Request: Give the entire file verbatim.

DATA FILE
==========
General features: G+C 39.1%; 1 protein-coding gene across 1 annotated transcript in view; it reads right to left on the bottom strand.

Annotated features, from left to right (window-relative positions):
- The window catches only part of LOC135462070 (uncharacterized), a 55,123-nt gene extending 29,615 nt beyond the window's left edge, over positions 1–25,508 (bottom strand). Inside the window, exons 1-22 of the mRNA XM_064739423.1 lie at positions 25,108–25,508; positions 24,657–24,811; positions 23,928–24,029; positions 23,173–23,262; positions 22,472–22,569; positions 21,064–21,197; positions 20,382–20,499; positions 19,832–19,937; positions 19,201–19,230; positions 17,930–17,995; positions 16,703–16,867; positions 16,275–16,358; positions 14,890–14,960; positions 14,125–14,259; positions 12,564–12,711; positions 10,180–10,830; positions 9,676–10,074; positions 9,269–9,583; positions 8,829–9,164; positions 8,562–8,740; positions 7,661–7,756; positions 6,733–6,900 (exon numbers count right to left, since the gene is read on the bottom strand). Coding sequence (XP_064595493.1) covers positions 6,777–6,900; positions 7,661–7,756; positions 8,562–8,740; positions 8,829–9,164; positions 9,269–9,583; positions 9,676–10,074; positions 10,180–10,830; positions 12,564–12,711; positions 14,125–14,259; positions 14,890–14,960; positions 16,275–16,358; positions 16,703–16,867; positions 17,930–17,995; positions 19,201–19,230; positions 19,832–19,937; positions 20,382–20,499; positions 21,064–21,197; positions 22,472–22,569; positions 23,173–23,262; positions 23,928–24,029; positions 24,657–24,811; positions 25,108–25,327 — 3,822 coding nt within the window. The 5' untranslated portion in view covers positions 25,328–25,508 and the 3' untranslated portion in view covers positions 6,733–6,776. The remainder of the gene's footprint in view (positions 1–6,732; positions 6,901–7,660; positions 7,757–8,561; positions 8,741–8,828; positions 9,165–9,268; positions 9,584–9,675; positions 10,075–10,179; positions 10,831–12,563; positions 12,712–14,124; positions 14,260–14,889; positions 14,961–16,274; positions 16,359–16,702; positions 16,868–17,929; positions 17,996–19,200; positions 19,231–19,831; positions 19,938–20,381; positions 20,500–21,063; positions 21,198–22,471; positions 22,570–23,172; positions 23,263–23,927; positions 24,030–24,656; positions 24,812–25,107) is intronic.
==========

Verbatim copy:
General features: G+C 39.1%; 1 protein-coding gene across 1 annotated transcript in view; it reads right to left on the bottom strand.

Annotated features, from left to right (window-relative positions):
- The window catches only part of LOC135462070 (uncharacterized), a 55,123-nt gene extending 29,615 nt beyond the window's left edge, over positions 1–25,508 (bottom strand). Inside the window, exons 1-22 of the mRNA XM_064739423.1 lie at positions 25,108–25,508; positions 24,657–24,811; positions 23,928–24,029; positions 23,173–23,262; positions 22,472–22,569; positions 21,064–21,197; positions 20,382–20,499; positions 19,832–19,937; positions 19,201–19,230; positions 17,930–17,995; positions 16,703–16,867; positions 16,275–16,358; positions 14,890–14,960; positions 14,125–14,259; positions 12,564–12,711; positions 10,180–10,830; positions 9,676–10,074; positions 9,269–9,583; positions 8,829–9,164; positions 8,562–8,740; positions 7,661–7,756; positions 6,733–6,900 (exon numbers count right to left, since the gene is read on the bottom strand). Coding sequence (XP_064595493.1) covers positions 6,777–6,900; positions 7,661–7,756; positions 8,562–8,740; positions 8,829–9,164; positions 9,269–9,583; positions 9,676–10,074; positions 10,180–10,830; positions 12,564–12,711; positions 14,125–14,259; positions 14,890–14,960; positions 16,275–16,358; positions 16,703–16,867; positions 17,930–17,995; positions 19,201–19,230; positions 19,832–19,937; positions 20,382–20,499; positions 21,064–21,197; positions 22,472–22,569; positions 23,173–23,262; positions 23,928–24,029; positions 24,657–24,811; positions 25,108–25,327 — 3,822 coding nt within the window. The 5' untranslated portion in view covers positions 25,328–25,508 and the 3' untranslated portion in view covers positions 6,733–6,776. The remainder of the gene's footprint in view (positions 1–6,732; positions 6,901–7,660; positions 7,757–8,561; positions 8,741–8,828; positions 9,165–9,268; positions 9,584–9,675; positions 10,075–10,179; positions 10,831–12,563; positions 12,712–14,124; positions 14,260–14,889; positions 14,961–16,274; positions 16,359–16,702; positions 16,868–17,929; positions 17,996–19,200; positions 19,231–19,831; positions 19,938–20,381; positions 20,500–21,063; positions 21,198–22,471; positions 22,570–23,172; positions 23,263–23,927; positions 24,030–24,656; positions 24,812–25,107) is intronic.